Excellent vintages are showing up all over.
A recent visit to Israel has reaffirmed our enthusiasm for the Holy Land’s developing wine culture. New wineries seem to crop up every week, and there is a palpable sense that enjoying wine is becoming as fundamental to Israelis as their love of coffee.
While wine bars are not yet as numerous as the coffee shops, they’re certainly growing more crowded. Wine lists at restaurants are likewise ever more thoughtful, with an improving range and better alignment with chefs’ cuisine. Even wine selections in supermarkets have grown.
This growing appreciation for wine amongst Israelis has pushed producers towards marketing wines of high quality, and at reasonable prices. Since most commercial wineries are certified kosher, this bodes well for both visitors to Israeli as well as those in the Diaspora who will eventually see some of these wines on local shelves.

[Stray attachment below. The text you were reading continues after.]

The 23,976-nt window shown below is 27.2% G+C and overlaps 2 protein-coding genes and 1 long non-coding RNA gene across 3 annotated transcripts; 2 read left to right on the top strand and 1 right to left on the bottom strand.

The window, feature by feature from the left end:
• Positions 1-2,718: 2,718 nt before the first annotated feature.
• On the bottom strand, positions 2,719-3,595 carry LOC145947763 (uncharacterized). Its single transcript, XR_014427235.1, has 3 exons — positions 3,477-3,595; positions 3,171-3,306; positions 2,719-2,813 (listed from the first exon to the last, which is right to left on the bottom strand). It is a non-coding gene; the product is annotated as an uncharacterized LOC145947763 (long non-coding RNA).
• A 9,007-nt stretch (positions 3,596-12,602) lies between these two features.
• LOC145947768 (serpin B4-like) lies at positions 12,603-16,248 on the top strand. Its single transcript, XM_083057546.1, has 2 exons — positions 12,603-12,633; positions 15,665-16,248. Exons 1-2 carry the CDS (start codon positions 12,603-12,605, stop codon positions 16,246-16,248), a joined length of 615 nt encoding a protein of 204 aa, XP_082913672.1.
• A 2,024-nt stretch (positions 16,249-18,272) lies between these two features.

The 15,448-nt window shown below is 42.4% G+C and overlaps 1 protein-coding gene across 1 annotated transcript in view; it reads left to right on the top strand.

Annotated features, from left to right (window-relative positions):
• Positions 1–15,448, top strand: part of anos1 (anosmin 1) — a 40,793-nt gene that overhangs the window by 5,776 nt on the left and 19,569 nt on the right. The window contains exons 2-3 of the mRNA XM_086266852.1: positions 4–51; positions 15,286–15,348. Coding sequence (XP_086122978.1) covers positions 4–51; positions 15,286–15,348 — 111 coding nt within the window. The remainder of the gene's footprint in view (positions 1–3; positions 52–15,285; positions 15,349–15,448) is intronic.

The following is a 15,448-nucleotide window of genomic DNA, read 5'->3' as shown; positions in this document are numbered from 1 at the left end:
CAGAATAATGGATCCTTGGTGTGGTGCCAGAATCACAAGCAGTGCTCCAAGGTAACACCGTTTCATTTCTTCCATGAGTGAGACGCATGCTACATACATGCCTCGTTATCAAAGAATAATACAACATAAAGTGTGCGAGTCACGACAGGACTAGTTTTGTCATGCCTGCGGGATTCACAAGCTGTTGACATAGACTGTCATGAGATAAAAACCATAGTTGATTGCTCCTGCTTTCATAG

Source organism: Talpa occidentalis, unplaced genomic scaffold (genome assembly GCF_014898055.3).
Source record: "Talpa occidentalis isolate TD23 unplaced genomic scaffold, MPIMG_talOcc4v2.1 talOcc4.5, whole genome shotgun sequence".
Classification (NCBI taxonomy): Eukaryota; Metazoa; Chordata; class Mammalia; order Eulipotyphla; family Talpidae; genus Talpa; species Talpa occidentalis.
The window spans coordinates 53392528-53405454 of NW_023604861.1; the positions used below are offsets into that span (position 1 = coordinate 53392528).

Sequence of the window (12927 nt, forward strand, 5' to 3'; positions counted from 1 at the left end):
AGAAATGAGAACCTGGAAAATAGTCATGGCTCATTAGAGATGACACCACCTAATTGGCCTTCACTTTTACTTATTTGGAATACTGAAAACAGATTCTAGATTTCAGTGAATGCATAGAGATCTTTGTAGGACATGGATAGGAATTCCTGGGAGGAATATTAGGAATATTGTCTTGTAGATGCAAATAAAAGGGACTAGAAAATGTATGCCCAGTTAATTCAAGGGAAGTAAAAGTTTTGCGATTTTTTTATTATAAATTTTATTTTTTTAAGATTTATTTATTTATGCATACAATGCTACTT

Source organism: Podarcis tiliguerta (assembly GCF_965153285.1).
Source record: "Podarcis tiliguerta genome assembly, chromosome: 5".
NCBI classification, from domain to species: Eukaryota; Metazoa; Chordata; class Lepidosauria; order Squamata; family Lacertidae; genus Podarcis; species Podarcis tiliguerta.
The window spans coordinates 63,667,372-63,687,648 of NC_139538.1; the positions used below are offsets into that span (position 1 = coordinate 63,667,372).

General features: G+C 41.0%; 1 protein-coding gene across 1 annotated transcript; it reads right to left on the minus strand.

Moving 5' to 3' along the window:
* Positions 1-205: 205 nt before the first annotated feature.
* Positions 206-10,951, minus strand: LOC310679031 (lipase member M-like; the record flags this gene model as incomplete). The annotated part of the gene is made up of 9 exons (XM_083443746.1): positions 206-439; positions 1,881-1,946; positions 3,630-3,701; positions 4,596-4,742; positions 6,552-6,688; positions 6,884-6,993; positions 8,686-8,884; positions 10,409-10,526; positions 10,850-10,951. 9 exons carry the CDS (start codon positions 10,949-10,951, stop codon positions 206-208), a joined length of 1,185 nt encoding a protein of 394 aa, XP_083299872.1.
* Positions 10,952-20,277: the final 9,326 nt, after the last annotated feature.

One example is the Gamla Syrah 2010 (sold under the Gilgal label in the U.S.) we enjoyed at Kitchen Station, a new Mediterranean restaurant located in Jerusalem’s renovated First Station site. Made by the Golan Heights Winery from regional grapes, it ages in French oak for 12 months and opens with bright red berry and slightly smoky aromas. Medium bodied and fruity but lighter in style and not nearly as complex as many of the more familiar syrahs, it shows good balance, with well-developed blackberry and dark cherry flavors and accents of cedar, spice and earth. It makes a fine accompaniment to summer fare and pizza.